Wednesday, May 2, 2018

'Free media' week killings - but don't forget crimes against Papuans

"Save Papuan Journalists" - a theme poster from last year's May 3 World Press Freedom Day event in Jakarta, Indonesia.
West Papuan media freedom issues tend to be "lost" in the standard press freedom reports on Indonesia.
Image: David Robie/Pacific Media Centre
By David Robie

MONDAY – just three days before today’s World Press Freedom Day – was the deadliest day for news media in Afghanistan in 17 years. The killing of nine journalists and media workers among 26 people who died in dual suicide bomb attacks in Kabul was the worst day for the press since the fall of the Taliban.

Five other journalists were wounded and a 10th journalist was shot and killed in a separate attack outside the capital.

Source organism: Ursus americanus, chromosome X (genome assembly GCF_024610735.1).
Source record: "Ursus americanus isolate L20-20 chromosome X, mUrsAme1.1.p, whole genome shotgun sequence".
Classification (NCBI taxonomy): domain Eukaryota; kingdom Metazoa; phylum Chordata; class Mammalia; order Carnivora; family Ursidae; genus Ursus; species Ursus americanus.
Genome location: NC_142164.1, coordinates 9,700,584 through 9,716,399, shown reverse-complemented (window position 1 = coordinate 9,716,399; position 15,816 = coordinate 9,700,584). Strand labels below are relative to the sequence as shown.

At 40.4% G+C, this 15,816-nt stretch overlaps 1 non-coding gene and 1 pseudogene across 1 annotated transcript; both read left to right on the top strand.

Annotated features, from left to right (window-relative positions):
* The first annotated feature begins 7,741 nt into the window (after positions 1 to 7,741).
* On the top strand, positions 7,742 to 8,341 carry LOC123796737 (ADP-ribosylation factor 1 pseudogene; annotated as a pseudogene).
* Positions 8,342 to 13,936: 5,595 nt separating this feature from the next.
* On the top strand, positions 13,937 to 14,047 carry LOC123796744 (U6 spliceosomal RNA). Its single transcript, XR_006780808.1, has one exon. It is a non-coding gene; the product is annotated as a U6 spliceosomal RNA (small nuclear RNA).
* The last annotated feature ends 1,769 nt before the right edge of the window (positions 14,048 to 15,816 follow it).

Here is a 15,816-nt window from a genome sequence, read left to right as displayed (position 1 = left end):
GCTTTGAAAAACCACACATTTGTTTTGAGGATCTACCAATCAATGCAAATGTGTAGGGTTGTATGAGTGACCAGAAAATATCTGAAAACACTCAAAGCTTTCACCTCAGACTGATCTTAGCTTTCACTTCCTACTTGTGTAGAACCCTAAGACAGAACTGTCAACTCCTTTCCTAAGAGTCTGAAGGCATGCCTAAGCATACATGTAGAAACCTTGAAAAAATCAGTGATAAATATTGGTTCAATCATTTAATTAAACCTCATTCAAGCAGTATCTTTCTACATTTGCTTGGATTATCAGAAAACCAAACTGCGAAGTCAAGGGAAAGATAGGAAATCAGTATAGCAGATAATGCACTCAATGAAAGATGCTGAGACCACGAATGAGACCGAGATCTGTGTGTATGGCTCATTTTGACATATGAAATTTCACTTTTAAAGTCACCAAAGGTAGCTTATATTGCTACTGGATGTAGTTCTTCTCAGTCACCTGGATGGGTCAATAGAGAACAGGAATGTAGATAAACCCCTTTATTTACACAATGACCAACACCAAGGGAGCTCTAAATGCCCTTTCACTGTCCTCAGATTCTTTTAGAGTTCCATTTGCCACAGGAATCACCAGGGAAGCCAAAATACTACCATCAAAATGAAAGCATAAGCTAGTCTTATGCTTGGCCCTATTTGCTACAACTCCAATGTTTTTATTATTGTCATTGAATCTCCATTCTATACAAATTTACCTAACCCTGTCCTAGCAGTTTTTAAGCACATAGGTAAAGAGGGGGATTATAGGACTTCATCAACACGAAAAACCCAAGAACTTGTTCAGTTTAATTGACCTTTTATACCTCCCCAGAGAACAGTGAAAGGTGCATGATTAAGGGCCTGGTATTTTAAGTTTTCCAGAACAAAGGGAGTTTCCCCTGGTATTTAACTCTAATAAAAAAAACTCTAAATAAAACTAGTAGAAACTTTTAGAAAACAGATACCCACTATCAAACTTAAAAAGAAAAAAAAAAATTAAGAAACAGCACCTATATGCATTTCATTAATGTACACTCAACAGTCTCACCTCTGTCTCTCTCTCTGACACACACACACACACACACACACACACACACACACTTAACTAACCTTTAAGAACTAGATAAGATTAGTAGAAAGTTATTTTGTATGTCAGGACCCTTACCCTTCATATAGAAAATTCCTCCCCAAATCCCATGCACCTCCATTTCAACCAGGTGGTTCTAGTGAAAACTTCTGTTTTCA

Among the dead was Agence France-Presse chief photographer Shah Marai who left behind an extraordinary legacy of images.

READ MORE: Hatred of journalism threatens democracies

It was the also the most horrendous day for global media since the Ampatuan massacre on the southern Philippines island of Mindanao on 23 November 2009. A shocking 32 journalists were murdered that day, most of the total death toll of 58 in an ambush on a pre-election cavalcade.

To date nobody has been successfully brought to justice. The scores of private militia “owned” by the Ampatuan family alleged to have carried out the killings have got away with their vile crime almost scot-free.

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